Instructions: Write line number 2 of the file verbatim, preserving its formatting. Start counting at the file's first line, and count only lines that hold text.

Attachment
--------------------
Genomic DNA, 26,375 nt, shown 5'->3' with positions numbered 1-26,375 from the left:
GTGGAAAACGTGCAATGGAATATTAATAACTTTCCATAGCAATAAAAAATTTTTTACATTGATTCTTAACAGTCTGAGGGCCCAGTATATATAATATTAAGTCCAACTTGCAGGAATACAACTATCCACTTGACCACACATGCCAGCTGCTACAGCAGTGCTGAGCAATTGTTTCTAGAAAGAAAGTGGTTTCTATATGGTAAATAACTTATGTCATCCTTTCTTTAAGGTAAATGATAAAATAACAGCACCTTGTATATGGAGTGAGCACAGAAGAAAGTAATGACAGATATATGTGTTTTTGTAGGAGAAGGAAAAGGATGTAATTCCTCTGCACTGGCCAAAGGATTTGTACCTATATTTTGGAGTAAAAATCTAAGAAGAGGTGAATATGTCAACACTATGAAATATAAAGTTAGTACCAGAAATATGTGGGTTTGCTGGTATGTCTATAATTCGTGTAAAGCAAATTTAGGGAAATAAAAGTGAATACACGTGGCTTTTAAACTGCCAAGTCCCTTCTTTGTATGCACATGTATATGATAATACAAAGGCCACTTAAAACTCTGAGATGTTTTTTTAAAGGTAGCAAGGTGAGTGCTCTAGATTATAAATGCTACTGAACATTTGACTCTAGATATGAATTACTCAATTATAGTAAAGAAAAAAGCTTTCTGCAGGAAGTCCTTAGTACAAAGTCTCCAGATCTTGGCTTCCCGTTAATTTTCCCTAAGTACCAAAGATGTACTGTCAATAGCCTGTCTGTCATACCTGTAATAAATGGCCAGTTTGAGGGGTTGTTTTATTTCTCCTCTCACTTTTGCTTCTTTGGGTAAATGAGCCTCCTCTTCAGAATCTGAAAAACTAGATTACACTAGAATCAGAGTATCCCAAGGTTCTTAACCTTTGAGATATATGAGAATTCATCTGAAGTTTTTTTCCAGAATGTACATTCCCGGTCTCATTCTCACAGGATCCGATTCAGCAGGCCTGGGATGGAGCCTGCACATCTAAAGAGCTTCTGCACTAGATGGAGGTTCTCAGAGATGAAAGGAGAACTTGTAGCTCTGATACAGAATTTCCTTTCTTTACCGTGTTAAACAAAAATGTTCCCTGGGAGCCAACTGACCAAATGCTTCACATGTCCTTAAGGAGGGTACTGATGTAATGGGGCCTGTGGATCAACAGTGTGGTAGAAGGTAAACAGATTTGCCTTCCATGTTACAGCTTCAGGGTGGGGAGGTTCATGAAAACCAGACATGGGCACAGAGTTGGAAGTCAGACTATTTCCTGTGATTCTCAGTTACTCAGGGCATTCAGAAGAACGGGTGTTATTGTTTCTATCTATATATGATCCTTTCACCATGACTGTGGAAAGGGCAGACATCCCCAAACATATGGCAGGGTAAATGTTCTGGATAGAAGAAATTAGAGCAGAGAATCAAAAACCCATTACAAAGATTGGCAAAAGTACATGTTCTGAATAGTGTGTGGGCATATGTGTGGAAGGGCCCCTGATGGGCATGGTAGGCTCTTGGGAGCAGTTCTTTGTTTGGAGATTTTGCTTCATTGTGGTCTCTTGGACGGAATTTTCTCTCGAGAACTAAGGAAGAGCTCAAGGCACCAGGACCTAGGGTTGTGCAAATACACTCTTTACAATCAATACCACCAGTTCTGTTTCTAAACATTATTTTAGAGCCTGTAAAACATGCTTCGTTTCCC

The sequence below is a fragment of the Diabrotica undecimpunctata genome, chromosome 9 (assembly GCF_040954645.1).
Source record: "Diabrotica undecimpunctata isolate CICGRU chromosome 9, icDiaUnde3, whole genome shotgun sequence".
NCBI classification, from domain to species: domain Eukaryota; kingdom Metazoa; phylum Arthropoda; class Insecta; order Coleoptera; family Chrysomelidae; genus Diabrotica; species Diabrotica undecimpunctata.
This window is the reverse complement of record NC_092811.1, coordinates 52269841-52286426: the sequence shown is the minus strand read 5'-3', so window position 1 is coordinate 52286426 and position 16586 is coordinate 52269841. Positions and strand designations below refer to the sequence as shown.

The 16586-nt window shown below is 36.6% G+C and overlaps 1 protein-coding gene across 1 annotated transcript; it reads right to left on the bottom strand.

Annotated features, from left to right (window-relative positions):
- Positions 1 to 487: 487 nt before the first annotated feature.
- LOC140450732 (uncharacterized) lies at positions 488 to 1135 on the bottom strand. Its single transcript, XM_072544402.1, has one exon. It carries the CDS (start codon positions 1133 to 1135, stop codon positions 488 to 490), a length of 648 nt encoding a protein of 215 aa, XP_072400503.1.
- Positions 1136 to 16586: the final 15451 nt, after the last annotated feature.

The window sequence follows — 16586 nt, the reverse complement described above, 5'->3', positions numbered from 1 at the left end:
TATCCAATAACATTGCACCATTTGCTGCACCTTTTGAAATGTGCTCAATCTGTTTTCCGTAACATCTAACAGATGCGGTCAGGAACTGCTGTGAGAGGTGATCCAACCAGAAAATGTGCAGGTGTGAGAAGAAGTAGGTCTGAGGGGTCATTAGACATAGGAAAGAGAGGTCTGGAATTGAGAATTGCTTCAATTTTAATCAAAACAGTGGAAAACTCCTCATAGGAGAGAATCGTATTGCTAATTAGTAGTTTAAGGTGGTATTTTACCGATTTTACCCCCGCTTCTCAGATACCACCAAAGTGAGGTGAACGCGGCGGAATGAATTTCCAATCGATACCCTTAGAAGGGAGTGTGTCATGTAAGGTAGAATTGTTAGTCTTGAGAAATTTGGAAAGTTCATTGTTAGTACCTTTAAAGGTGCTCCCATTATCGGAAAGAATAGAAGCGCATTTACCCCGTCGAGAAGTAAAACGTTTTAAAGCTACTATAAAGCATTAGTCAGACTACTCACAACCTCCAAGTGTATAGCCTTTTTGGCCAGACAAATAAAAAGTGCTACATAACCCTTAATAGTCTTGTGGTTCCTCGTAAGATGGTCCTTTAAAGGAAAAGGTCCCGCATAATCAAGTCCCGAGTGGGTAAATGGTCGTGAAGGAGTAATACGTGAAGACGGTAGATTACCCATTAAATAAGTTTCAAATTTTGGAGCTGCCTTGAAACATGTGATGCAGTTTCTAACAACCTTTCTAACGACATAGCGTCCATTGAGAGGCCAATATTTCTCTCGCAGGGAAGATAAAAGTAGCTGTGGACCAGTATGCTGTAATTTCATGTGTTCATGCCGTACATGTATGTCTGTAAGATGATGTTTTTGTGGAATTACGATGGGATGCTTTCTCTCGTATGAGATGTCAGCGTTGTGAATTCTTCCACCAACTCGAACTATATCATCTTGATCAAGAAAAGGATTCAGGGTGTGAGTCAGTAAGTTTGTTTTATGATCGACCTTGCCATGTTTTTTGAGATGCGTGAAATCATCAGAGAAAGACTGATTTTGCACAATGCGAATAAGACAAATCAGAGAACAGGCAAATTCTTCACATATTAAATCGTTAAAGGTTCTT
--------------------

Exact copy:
GTGGAAAACGTGCAATGGAATATTAATAACTTTCCATAGCAATAAAAAATTTTTTACATTGATTCTTAACAGTCTGAGGGCCCAGTATATATAATATTAAGTCCAACTTGCAGGAATACAACTATCCACTTGACCACACATGCCAGCTGCTACAGCAGTGCTGAGCAATTGTTTCTAGAAAGAAAGTGGTTTCTATATGGTAAATAACTTATGTCATCCTTTCTTTAAGGTAAATGATAAAATAACAGCACCTTGTATATGGAGTGAGCACAGAAGAAAGTAATGACAGATATATGTGTTTTTGTAGGAGAAGGAAAAGGATGTAATTCCTCTGCACTGGCCAAAGGATTTGTACCTATATTTTGGAGTAAAAATCTAAGAAGAGGTGAATATGTCAACACTATGAAATATAAAGTTAGTACCAGAAATATGTGGGTTTGCTGGTATGTCTATAATTCGTGTAAAGCAAATTTAGGGAAATAAAAGTGAATACACGTGGCTTTTAAACTGCCAAGTCCCTTCTTTGTATGCACATGTATATGATAATACAAAGGCCACTTAAAACTCTGAGATGTTTTTTTAAAGGTAGCAAGGTGAGTGCTCTAGATTATAAATGCTACTGAACATTTGACTCTAGATATGAATTACTCAATTATAGTAAAGAAAAAAGCTTTCTGCAGGAAGTCCTTAGTACAAAGTCTCCAGATCTTGGCTTCCCGTTAATTTTCCCTAAGTACCAAAGATGTACTGTCAATAGCCTGTCTGTCATACCTGTAATAAATGGCCAGTTTGAGGGGTTGTTTTATTTCTCCTCTCACTTTTGCTTCTTTGGGTAAATGAGCCTCCTCTTCAGAATCTGAAAAACTAGATTACACTAGAATCAGAGTATCCCAAGGTTCTTAACCTTTGAGATATATGAGAATTCATCTGAAGTTTTTTTCCAGAATGTACATTCCCGGTCTCATTCTCACAGGATCCGATTCAGCAGGCCTGGGATGGAGCCTGCACATCTAAAGAGCTTCTGCACTAGATGGAGGTTCTCAGAGATGAAAGGAGAACTTGTAGCTCTGATACAGAATTTCCTTTCTTTACCGTGTTAAACAAAAATGTTCCCTGGGAGCCAACTGACCAAATGCTTCACATGTCCTTAAGGAGGGTACTGATGTAATGGGGCCTGTGGATCAACAGTGTGGTAGAAGGTAAACAGATTTGCCTTCCATGTTACAGCTTCAGGGTGGGGAGGTTCATGAAAACCAGACATGGGCACAGAGTTGGAAGTCAGACTATTTCCTGTGATTCTCAGTTACTCAGGGCATTCAGAAGAACGGGTGTTATTGTTTCTATCTATATATGATCCTTTCACCATGACTGTGGAAAGGGCAGACATCCCCAAACATATGGCAGGGTAAATGTTCTGGATAGAAGAAATTAGAGCAGAGAATCAAAAACCCATTACAAAGATTGGCAAAAGTACATGTTCTGAATAGTGTGTGGGCATATGTGTGGAAGGGCCCCTGATGGGCATGGTAGGCTCTTGGGAGCAGTTCTTTGTTTGGAGATTTTGCTTCATTGTGGTCTCTTGGACGGAATTTTCTCTCGAGAACTAAGGAAGAGCTCAAGGCACCAGGACCTAGGGTTGTGCAAATACACTCTTTACAATCAATACCACCAGTTCTGTTTCTAAACATTATTTTAGAGCCTGTAAAACATGCTTCGTTTCCC